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Emily Post's Etiquette, 17th Edition (Thumb Indexed) Hardcover – November 2, 2004

ISBN-13: 978-0066209579 ISBN-10: 0066209579 Edition: 17 Indexed
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Editorial Reviews

From Publishers Weekly

Looking for the user’s manual that should have come with your life? This compendium of socially acceptable responses to every conceivable opportunity for personal embarrassment or inadvertent insult is as close as you’re likely to get. Post, great-granddaughter-in-law to the famous Emily, carries on the family business as a recognized authority and frequently interviewed and published author. Far from quaint, her update to the 1922 classic includes sections on how to graciously discuss a potential sex partner’s past and the circumstances under which one can re-gift in good conscience. These new sections seamlessly co-exist with discussions on perennially necessary topics, such as where to place a soupspoon when setting a formal table and whether one may wear white after Labor Day (the answer is yes). This integration of new material with old, according to Post, follows the same basic principles that underlay Emily Post’s original version—showing respect and consideration for others while placing a premium on honesty, graciousness and deference. The original book was considered revolutionary in its time because it recast manners from rigid Victorian rules into behavior that was based on ethics, values and common sense. This latest version isn’t revolutionary, but it’s useful. It also serves as a reminder of how individual choices may affect others and how easy it is to choose—words, wardrobes, gifts and actions—more wisely. At 800-plus pages, cover-to-cover reading isn’t intended. This is a book best referred to like a wise old aunt who would be consulted as situations warrant. Regardless of how one consumes it, every section, from "Dining and Entertaining" to "You and Your Job," tends to leave the reader feeling a bit improved for the effort and hopeful about Post’s assertion that good behavior is catching—the more it is displayed, the more it spreads.
Copyright © Reed Business Information, a division of Reed Elsevier Inc. All rights reserved.

From Booklist

It is truly a wonder that more Americans don't consider Emily Post's discourses on etiquette one of the most useful reference books published, next to a dictionary, a thesaurus, and a world atlas. And with great-granddaughter-in-law's modernization, this seventeenth edition, covering birth through death, reflects what must be done concerning hundreds of social conventions. Wondering what are appropriate e-mail manners? Look no further than Peggy Post's list of 10 e-mail transgressions. Want to stifle the boorish conversationalist? Check carefully the author's witty rejoinders. With wisdom, wit, and no small amount of humility, Post carries on well the intent of her family: "Courteous people enrich their own spirits by making other people feel good." Barbara Jacobs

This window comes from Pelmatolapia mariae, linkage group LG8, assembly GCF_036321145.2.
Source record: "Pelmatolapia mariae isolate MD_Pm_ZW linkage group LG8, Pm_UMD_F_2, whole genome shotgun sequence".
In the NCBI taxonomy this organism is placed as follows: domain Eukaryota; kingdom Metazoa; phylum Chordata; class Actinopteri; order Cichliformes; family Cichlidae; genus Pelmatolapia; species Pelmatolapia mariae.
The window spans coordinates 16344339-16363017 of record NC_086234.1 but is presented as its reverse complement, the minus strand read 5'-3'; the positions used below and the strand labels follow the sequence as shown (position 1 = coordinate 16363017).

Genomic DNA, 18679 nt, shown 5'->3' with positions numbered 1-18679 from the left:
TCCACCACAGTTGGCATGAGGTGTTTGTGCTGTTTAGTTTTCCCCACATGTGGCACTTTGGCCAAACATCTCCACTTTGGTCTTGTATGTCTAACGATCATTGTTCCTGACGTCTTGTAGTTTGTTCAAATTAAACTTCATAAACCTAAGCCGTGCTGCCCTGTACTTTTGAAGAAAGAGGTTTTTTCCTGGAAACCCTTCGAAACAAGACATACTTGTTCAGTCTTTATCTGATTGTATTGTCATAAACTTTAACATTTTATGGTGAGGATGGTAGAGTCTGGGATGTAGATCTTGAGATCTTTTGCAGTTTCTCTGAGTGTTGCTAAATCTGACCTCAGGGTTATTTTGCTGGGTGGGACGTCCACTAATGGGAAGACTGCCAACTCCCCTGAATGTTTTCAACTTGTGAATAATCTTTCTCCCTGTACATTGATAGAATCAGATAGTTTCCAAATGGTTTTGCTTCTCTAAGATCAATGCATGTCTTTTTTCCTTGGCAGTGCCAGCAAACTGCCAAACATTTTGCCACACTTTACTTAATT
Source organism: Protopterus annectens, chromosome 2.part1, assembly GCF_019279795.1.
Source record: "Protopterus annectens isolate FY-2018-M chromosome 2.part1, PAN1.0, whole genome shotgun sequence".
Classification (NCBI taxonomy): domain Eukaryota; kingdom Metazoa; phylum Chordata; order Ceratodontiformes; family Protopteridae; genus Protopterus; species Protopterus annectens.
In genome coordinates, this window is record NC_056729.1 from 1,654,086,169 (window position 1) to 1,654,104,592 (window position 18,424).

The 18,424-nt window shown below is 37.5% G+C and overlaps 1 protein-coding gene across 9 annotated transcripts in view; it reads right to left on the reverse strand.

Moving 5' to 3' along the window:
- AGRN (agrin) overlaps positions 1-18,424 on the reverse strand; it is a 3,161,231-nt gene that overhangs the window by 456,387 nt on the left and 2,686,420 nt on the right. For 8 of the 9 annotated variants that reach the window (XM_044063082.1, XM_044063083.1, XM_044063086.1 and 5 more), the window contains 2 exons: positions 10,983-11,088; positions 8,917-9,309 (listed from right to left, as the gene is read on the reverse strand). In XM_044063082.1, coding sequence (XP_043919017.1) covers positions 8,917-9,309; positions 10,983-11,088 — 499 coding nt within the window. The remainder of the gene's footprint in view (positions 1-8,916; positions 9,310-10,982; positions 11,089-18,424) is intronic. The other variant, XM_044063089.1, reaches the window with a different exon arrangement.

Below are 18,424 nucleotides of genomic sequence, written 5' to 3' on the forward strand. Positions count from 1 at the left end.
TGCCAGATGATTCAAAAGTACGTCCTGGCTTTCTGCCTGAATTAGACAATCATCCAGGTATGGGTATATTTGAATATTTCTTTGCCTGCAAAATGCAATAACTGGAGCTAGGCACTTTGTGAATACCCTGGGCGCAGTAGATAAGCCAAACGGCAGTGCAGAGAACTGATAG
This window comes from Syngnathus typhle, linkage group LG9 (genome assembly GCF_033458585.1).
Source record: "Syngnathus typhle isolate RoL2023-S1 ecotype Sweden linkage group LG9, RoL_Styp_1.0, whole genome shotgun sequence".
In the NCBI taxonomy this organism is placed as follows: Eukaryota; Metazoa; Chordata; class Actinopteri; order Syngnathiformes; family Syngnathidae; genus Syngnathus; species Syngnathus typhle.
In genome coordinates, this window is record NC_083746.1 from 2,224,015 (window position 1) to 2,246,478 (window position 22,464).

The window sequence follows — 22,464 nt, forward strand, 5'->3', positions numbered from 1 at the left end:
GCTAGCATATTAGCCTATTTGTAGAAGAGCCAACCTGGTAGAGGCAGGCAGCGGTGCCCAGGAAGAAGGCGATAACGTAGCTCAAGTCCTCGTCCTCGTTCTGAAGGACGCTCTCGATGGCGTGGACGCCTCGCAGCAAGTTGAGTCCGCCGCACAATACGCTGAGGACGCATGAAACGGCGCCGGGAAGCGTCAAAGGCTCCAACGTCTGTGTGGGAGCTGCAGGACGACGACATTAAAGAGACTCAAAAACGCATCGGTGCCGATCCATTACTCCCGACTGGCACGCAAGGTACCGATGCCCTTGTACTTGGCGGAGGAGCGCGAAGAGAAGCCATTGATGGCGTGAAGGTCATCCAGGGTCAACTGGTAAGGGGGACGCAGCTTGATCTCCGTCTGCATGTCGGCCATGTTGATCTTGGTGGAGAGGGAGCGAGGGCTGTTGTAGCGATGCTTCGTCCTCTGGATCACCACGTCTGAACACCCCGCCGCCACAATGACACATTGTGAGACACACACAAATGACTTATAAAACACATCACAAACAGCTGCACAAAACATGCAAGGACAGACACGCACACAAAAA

Copyright © American Library Association. All rights reserved

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Product Details

  • Series: Emily Post's Etiquette
  • Hardcover: 896 pages
  • Publisher: HarperResource; 17 Indexed edition (November 2, 2004)
  • Language: English
  • ISBN-10: 0066209579
  • ISBN-13: 978-0066209579
  • Product Dimensions: 7.4 x 2 x 9.2 inches
  • Shipping Weight: 3.8 pounds
  • Average Customer Review: 4.6 out of 5 stars  See all reviews (93 customer reviews)
  • Amazon Best Sellers Rank: #77,129 in Books (See Top 100 in Books)

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Customer Reviews

4.6 out of 5 stars

Most Helpful Customer Reviews

258 of 264 people found the following review helpful By Sherri Allen on March 24, 2005
Format: Hardcover
"Emily Post's Etiquette, 17th Edition" is not your grandmother's guide to manners. The most respected authority on all things proper since 1922, "Emily Post's Etiquette" has been completely rewritten by Peggy Post, Emily Post's great-granddaughter-in-law, to help you conduct yourself with courtesy appropriate for today's contemporary living.

In "Emily Post's Etiquette, 17th Edition," Post offers advice for handling modern situations such as online dating,"blended" families and breastfeeding or pumping at the office. Guidelines are given for using high-tech devices like cell phones, e-mail, and instant messaging. There is even a discussion on the inappropriateness of displaying body piercings at a job interview.